He has the same kind of raspy  baa that Gabby has.  It is totally different that the dairy sheep.

Right now we have the little guy in a stall in the barn.  We’ll keep him there for a couple days to get used to us.  He is a bit on the wild side.  I think it will take a while for him to settle down and be sociable.  Our East Friesians were easy to handle right from the start.  Gabby was afraid of us for weeks.  The thing that won the day was the fact that her flocking instinct was stronger than her fear of us and since the other sheep were friendly with us she had to tolerate us in order to be near them.  Perhaps it will be the same with Amram.  As with so many things, time will tell.

 

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Meet Karma.  She is our adorable 10 week old Smooth Collie puppy.  Regular readers have been expecting her.  We reserved her weeks ago.  We bought her with the intention of training her as a herding dog.  She joins Guinness, our toothless Belgian Sheepdog and Iris, our Cardigan Corgi with deteriorating hips.  It was these health issues that prevent either of them from being our working dogs.  We chose a  Smooth Collie, because we love the breed.  We fell in love with smoothies via Dream, our Smooth Girl who passed away last summer.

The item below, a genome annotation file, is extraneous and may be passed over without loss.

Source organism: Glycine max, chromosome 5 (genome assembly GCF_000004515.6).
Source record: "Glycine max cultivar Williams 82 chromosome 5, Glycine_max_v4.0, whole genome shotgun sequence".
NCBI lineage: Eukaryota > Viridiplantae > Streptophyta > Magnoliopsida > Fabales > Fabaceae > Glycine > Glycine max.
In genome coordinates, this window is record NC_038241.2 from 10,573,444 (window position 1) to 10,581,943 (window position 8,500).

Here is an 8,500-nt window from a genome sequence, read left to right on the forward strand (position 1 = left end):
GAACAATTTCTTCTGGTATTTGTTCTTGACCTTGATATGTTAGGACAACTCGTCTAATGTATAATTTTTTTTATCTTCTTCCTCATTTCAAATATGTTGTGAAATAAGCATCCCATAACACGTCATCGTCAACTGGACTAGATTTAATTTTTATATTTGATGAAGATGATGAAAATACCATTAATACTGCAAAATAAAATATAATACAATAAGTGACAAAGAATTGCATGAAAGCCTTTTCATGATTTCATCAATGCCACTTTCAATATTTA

So Karma is not a surprise.  But the rest of the story is.  Allow me to explain.

We got up early yesterday, fed the animals early and hit the road for Milledgeville, a college town about three hours south of here.  We made great time.  The sun was shining and it was 50 degrees in middle Georgia, though a stiff breeze put a nip in the air.

We arrived at the breeders’ and had a great conversation with them.  They brought Karma out to us along with a huge bag of toys, blankets, collars and I don’t know what all.  I accepted the wiggling, gorgeous bundle of puppy, while Brittan continued to chatter away with the breeders.  One of the ladies’ said, “Karma is so joined at the hip with her sister.  It’s going to be very hard watching her go.  Especially since the family that bought the sister had to back out.”